By now its official. YouTube showed them, Twitter told them and The View sold them. We’re all a bunch of blackface-wearing, iSnack-hating, midget-riding rednecks. Never has one week shown that the cultural cringe is still very much alive and kicking in the depths of Australian media.
First there was the iSnack 2.0 debacle. Trying to explain the front page outrage to a visitor from another country would be hilarious if it weren’t so embarrassing.
Well, it goes like this: a marketing decision made by a spread company infuriated the hearts and minds of a nation. We got all hot and bothered about Vegemite and forgot about a raft of important debates which were then swept under the media rug.
But hey, doesn’t the name suck?
Obviously, our priorities are in the right place if we are spending large amounts of our time giving a tosh on Twitter about Kraft’s new cheese-flavoured spread.
What makes the whole ‘scandal’ even more shameful is the fact that the idea is most likely a clever PR con.
Then, there was last week’s infamous Jackson Jive sketch, which has since been analysed, dissected and vox popped more times than Plucka Duck has had hot dinners.
While many commentators joined Harry Connick in expressing disgust at the blackface routine, 69% of Herald Sun readers subsequently found the skit non-offensive.
This isn’t surprising. I’m willing to wager most Hun readers would be white Anglo-Saxons. This doesn’t make the skit any less offensive to people from other cultures, including African-Americans.
In fact, one Hun commenter labelled Connick “just another uptight American with no sense of humour. I would not be offended if five black men appeared on Red Faces with white paint on their faces.”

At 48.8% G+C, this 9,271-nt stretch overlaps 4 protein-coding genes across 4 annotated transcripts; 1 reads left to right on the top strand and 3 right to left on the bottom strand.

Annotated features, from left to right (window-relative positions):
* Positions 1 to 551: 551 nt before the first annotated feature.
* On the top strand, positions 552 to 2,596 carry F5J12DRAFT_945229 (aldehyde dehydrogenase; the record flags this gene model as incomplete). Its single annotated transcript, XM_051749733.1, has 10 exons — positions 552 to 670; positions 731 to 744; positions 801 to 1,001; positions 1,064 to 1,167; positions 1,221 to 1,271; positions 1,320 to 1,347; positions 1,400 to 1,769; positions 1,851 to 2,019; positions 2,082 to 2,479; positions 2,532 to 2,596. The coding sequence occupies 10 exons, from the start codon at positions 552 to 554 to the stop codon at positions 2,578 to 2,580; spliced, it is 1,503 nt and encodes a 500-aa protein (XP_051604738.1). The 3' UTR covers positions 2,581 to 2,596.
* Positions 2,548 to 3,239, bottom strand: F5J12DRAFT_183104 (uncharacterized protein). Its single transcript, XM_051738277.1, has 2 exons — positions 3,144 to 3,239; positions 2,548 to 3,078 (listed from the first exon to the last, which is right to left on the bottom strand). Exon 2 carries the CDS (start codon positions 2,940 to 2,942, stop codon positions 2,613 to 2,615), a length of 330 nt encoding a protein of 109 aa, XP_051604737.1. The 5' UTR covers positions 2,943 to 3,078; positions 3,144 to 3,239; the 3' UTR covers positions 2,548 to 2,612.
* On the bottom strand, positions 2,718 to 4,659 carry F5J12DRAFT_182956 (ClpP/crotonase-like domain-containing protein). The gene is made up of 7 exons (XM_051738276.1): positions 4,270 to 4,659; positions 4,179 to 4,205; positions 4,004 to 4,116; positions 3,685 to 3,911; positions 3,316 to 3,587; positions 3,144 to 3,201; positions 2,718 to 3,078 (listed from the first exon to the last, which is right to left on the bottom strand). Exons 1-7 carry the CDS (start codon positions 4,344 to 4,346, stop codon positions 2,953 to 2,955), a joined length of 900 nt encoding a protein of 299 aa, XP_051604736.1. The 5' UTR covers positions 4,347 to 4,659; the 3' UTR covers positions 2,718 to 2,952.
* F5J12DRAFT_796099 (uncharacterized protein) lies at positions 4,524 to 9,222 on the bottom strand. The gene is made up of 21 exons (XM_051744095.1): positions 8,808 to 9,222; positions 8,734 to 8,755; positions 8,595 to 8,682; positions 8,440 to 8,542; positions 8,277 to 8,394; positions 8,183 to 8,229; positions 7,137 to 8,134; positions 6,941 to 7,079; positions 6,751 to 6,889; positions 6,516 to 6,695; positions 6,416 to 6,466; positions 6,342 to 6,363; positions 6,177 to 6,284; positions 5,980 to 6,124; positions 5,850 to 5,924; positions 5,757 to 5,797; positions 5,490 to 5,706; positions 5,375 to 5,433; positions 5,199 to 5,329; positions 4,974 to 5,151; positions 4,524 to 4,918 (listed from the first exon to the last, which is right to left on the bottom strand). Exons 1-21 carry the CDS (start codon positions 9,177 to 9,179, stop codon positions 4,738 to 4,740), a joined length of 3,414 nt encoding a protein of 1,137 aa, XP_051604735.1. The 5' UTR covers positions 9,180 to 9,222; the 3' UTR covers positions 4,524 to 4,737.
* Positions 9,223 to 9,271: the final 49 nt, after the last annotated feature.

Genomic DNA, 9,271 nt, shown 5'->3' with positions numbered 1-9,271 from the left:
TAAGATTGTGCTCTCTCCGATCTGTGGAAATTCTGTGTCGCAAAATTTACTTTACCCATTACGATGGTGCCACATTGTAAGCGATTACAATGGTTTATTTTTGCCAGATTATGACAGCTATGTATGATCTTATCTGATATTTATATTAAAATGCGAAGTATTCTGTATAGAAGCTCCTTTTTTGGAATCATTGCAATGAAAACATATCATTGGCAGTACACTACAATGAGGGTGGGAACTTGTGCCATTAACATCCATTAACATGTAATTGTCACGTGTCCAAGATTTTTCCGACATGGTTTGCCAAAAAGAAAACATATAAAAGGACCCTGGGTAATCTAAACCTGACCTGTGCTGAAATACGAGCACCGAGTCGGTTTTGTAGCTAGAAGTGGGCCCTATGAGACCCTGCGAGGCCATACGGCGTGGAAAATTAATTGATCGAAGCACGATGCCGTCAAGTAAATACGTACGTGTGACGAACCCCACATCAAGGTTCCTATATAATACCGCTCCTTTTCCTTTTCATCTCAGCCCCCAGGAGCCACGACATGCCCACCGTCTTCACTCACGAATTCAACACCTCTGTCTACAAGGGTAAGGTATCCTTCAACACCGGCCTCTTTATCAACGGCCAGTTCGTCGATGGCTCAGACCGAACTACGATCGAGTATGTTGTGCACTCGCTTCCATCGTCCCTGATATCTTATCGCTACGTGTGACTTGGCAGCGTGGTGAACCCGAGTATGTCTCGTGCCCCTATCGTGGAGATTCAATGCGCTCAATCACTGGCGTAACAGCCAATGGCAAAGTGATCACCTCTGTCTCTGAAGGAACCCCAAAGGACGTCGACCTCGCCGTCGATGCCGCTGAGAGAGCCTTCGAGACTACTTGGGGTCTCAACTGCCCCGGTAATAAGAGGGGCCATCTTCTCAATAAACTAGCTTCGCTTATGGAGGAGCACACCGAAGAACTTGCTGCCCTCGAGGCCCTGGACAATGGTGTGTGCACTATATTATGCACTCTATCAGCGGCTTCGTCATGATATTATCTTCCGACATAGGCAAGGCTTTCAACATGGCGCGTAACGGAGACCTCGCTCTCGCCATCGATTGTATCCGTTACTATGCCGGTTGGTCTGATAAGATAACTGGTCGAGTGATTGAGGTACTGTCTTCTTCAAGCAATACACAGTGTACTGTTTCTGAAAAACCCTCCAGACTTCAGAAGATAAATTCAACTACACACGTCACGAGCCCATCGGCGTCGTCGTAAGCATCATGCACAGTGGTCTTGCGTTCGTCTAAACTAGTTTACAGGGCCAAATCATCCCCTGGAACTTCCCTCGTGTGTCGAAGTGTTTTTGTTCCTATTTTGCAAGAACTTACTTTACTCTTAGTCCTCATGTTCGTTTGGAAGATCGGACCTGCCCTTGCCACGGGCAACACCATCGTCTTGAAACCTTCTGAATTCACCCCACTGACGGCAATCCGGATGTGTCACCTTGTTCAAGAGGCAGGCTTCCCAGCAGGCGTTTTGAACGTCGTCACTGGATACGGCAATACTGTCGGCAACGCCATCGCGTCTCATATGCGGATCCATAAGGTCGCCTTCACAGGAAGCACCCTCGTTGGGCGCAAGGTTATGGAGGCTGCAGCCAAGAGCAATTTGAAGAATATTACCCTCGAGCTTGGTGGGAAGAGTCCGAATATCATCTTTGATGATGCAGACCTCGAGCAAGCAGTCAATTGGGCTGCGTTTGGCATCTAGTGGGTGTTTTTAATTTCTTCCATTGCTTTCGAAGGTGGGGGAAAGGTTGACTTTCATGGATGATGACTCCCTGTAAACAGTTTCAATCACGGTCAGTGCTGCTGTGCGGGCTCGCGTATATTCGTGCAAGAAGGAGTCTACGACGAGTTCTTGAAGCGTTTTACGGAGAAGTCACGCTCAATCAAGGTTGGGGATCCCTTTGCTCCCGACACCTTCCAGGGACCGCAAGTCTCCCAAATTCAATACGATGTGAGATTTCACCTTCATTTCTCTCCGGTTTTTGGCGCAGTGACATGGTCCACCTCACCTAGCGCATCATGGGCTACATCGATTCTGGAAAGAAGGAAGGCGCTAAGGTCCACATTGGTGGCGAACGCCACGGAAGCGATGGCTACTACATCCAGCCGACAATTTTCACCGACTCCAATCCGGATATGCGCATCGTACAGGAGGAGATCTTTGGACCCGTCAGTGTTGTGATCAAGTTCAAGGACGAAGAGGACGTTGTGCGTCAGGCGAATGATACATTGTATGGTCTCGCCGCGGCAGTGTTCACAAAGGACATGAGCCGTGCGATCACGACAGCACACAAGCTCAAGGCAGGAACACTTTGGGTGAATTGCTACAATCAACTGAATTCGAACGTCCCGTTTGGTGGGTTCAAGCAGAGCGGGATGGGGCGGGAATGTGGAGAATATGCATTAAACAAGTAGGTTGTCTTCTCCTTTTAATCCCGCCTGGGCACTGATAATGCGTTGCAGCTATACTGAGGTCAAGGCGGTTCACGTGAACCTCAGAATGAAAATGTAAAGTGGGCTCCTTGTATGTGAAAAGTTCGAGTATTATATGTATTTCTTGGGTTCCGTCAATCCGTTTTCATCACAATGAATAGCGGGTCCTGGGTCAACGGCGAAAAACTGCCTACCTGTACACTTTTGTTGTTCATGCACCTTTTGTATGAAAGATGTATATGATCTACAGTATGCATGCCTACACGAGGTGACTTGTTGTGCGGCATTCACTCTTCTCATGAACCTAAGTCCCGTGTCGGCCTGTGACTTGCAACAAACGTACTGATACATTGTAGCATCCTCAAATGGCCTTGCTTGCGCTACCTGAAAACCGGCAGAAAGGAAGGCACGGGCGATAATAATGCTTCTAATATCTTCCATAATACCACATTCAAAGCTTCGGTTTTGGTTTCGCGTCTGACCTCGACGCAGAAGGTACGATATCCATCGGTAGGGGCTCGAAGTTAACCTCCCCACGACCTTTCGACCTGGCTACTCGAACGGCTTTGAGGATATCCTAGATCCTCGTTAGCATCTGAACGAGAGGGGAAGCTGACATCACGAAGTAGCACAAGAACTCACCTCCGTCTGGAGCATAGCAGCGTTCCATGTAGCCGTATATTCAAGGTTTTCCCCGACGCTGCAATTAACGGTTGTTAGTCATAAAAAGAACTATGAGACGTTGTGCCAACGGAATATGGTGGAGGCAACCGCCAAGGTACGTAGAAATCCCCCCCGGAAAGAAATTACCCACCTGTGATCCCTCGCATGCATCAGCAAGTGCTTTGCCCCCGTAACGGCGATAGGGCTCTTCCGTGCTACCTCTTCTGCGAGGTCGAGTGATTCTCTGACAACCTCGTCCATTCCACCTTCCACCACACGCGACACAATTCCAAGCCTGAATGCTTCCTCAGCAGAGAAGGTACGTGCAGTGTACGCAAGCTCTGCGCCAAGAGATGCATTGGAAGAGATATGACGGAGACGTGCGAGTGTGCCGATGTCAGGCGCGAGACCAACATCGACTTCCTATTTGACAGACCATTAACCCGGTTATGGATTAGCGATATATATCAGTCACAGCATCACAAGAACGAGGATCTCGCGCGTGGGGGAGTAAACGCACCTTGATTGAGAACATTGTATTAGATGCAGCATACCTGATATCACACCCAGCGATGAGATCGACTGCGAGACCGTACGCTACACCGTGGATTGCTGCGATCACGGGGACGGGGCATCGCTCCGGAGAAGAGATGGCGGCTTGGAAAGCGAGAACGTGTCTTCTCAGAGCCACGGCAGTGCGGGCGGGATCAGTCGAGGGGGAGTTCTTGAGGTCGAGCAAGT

Clearly ‘Harry from Melbourne’ doesn’t understand the connotations of blackface.
However, more than being offensive, the skit was plain embarrassing. In what decade has painting your face black been funny?
That one moment showed why Hey Hey It’s Saturday is stuck in a television time warp. Hey Hey is so incredibly dated, I can’t see it holding the nostalgic interest it has already begun to wear out.
Nevertheless, a desperate Nine Network is likely to sign Somers and gang for a longer run. One that it doesn’t deserve.
Finally, there was the ‘Midget Cup’. A ‘race’ held last weekend at the Cranbourne Cup, where dwarf jockeys rode on the backs of punters.
The race is clearly humiliating to one part of society and offensive to large parts of the rest.
Racing Minister Rob Hulls slammed Victoria Racing for staging the stunt, while Premier John Brumby called it “tacky”.
However, again many have accused the ‘PC-brigade’ for lacking a sense of humour over the incident. Jockey Damien Oliver and racing officials have come out in support of the ‘midget cup’, telling people to “lighten up”.
Of course, the footage has been uploaded to YouTube for the world to see.
Ah, the cultural cringe. Our sense of humour is on show yet again.